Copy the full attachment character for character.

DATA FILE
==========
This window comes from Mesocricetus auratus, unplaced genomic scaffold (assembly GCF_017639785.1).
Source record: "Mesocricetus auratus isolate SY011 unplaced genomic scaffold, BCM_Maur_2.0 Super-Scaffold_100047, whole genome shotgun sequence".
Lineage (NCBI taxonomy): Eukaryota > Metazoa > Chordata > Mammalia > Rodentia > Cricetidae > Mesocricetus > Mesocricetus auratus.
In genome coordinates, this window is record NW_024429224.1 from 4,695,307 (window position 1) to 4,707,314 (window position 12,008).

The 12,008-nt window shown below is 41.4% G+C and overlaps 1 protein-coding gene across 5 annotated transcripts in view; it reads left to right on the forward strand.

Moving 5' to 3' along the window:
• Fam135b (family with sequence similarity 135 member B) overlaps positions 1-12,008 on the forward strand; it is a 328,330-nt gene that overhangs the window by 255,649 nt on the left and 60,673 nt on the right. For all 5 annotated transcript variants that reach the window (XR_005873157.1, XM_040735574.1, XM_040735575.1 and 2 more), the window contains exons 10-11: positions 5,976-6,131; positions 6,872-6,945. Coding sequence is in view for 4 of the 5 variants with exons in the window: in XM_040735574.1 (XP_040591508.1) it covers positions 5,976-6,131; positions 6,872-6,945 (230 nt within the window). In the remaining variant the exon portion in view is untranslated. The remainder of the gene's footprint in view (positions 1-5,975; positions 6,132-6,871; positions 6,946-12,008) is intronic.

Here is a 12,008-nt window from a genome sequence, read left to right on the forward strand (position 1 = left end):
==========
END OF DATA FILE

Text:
This window comes from Mesocricetus auratus, unplaced genomic scaffold (assembly GCF_017639785.1).
Source record: "Mesocricetus auratus isolate SY011 unplaced genomic scaffold, BCM_Maur_2.0 Super-Scaffold_100047, whole genome shotgun sequence".
Lineage (NCBI taxonomy): Eukaryota > Metazoa > Chordata > Mammalia > Rodentia > Cricetidae > Mesocricetus > Mesocricetus auratus.
In genome coordinates, this window is record NW_024429224.1 from 4,695,307 (window position 1) to 4,707,314 (window position 12,008).

The 12,008-nt window shown below is 41.4% G+C and overlaps 1 protein-coding gene across 5 annotated transcripts in view; it reads left to right on the forward strand.

Moving 5' to 3' along the window:
• Fam135b (family with sequence similarity 135 member B) overlaps positions 1-12,008 on the forward strand; it is a 328,330-nt gene that overhangs the window by 255,649 nt on the left and 60,673 nt on the right. For all 5 annotated transcript variants that reach the window (XR_005873157.1, XM_040735574.1, XM_040735575.1 and 2 more), the window contains exons 10-11: positions 5,976-6,131; positions 6,872-6,945. Coding sequence is in view for 4 of the 5 variants with exons in the window: in XM_040735574.1 (XP_040591508.1) it covers positions 5,976-6,131; positions 6,872-6,945 (230 nt within the window). In the remaining variant the exon portion in view is untranslated. The remainder of the gene's footprint in view (positions 1-5,975; positions 6,132-6,871; positions 6,946-12,008) is intronic.

Here is a 12,008-nt window from a genome sequence, read left to right on the forward strand (position 1 = left end):